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POPCULT NEWS OF THE WEEK, non-drunken-celebrity edition
Oct 11th, 2007 by Clark Humphrey

  • The exodus of established stars from the decaying music industry continues, with Madonna signing a concert management company, not a record company, to distribute her next few CDs. Other artists, including space-heater heir Trent Reznor, are going further and selling direct to fans.
  • That quintessential “legacy media” company, NBC, is buying up Oxygen (one of the last big non-conglomerate-owned cable channels) and vacating its historic studios in Beautiful Downtown Burbank. Under California laws intended to preserve media-biz jobs, the network has to offer the lot to a buyer that’ll keep it operating.The Tonight Show will move to the Universal Pictures lot, which NBC also now owns; the NBC News bureau, the KNBC-TV local news, and Access Hollywood will move to a new building nearby. The other network show still made on the Burbank lot, Days of Our Lives, is rumored to be ending in ’09.

    But by that time, the whole company might be sold off.

  • Get ready for more Letterman “Network Time Killer” segments: The movie and TV industries are bracing for the first writers’ strike since 1988. The difference this time: The networks and cable channels might let a strike go on for a while, running a bunch of cheap reality shows instead of scripted fare.
  • Our pal Sherman Alexie is in the running for a National Book Award. It’s for The Absolutely True Diary of a Part-Time Indian, a “young adult” novel about a Spokane Reservation teen who finds himself an outsider everywhere he goes.It’s also got fabulous illustrations by another of our ol’ pals, the one-n’-only Ellen Forney. It couldn’t have happened to two nicer folks.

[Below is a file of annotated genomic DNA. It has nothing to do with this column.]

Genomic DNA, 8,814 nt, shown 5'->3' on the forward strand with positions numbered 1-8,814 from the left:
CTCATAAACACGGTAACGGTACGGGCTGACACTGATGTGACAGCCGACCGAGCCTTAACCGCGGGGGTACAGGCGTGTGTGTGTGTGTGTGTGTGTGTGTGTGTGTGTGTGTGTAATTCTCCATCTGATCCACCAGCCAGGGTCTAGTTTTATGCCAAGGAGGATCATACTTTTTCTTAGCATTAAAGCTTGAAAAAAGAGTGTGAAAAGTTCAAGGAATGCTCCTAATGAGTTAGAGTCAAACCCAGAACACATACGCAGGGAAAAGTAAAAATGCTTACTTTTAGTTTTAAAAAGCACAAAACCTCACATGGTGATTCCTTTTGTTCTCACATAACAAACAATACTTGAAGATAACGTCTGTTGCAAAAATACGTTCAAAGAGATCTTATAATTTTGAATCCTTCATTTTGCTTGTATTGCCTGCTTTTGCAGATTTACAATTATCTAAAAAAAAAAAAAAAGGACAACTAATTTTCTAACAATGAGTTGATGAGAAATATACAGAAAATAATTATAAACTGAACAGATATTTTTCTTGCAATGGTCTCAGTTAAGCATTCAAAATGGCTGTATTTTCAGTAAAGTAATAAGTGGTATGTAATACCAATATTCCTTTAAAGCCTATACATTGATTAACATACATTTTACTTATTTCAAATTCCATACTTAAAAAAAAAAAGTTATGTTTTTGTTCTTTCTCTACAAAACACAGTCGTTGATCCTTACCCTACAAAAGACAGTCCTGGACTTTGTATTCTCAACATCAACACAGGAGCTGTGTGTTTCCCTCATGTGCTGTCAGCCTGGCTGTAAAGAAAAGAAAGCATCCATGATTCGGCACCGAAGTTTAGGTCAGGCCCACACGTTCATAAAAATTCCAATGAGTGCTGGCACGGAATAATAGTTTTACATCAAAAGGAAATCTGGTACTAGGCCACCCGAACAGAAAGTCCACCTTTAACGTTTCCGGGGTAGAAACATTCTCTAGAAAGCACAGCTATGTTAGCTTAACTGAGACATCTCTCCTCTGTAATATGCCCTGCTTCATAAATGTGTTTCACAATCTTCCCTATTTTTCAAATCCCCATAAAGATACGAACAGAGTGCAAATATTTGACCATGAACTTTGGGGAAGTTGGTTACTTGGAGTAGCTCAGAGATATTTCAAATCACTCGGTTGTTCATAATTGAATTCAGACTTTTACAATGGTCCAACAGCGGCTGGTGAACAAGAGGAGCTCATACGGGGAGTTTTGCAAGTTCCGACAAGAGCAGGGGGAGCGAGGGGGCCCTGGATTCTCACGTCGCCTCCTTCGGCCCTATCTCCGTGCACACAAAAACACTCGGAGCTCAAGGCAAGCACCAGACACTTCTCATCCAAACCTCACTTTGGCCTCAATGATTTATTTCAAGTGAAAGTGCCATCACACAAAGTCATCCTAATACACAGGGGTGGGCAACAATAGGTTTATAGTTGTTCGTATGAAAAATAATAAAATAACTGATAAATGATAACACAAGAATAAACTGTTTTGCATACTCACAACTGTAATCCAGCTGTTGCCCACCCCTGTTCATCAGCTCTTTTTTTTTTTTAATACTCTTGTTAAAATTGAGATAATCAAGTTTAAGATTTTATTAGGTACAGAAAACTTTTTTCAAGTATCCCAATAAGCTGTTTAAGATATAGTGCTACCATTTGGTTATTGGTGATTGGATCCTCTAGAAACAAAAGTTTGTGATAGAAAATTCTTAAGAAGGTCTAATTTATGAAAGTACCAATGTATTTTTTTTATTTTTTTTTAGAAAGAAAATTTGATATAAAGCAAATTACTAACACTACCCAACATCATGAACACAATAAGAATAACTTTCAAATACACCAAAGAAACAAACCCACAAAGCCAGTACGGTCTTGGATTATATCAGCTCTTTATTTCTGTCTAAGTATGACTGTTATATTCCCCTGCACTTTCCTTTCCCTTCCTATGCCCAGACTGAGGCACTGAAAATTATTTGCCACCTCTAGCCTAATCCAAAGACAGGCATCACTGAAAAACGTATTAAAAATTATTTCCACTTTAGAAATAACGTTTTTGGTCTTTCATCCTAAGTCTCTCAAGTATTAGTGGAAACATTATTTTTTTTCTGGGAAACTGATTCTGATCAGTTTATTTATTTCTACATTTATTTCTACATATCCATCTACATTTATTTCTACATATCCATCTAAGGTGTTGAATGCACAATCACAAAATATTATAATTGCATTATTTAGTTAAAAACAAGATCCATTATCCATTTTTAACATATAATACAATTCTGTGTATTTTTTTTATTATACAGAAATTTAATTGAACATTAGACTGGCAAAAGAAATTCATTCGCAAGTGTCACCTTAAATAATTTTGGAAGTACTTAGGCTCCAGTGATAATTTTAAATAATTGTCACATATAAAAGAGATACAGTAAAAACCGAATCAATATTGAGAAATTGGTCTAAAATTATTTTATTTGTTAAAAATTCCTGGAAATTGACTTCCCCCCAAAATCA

• Looking for an industry even more moribund than recorded music? Try mass-market beer. Miller has already merged with South African Breweries; Coors has merged with Molson. Now both seek to merge their respective U.S. operations.The deal would turn the once competitive domestic swill market into a duopoly between “MillerCoors” and Anheuser-Busch. (The Pabst brands are now owned by a marketing company that contracts out its production to Miller.)

    I can still remember when there were five mass-production breweries in the Northwest alone, each operated by a different company.

    Fortunately, we now have a wealth of microbreweries, whose broad range of tasty product has long since rendered superfluous the likes of “Colorado Kool-Aid.”

  • As the world gets hotter, it also gets humid-er.
  • Ann Coulter inanity of the day: Now sez she wishes all Jews to “perfect” themselves, by becoming Christians.
  • Office whoopee? Go right ahead, say many companies. Just don’t try to cover up the aroma by burning microwave popcorn in the break room.
  • While other commentators wax nostalgic about the fiftieth anniversary of Jack Kerouac’s On the Road, P-I business columnist Bill Virgin gushes undeserved laurels on the semicentennial of Ayn Rand’s Atlas Shrugged (that other favorite novel of male virgins everywhere).Let’s compare n’ contrast, shall we?

    Both Kerouac and Rand are better known today for their celebrity and their ideas than for their prose stylings.

    But both authors’ rambling self-indulgences actually serve their respective egotisms.

    Both liked to hype themselves as daring rebels, valiantly crusading against the stifling anti-individualism of grey-flannel-suit America.

    Kerouac helped provide an ideological excuse for generations of self-centered dropouts and anarchists to proclaim themselves above the petty rules of mainstream society.

    Rand helped provide an ideological excuse for generations of self-cenetered tech-geeks and neocons to proclaim themselves above the petty rules of civil society and rule of law.

    But at least Kerouac’s devotees don’t go around declaring that the oil companies and the drug companies somehow don’t have enough power.

    (P.S.: Digby has much more lucent thoughts than mine i/r/t Randmania.)

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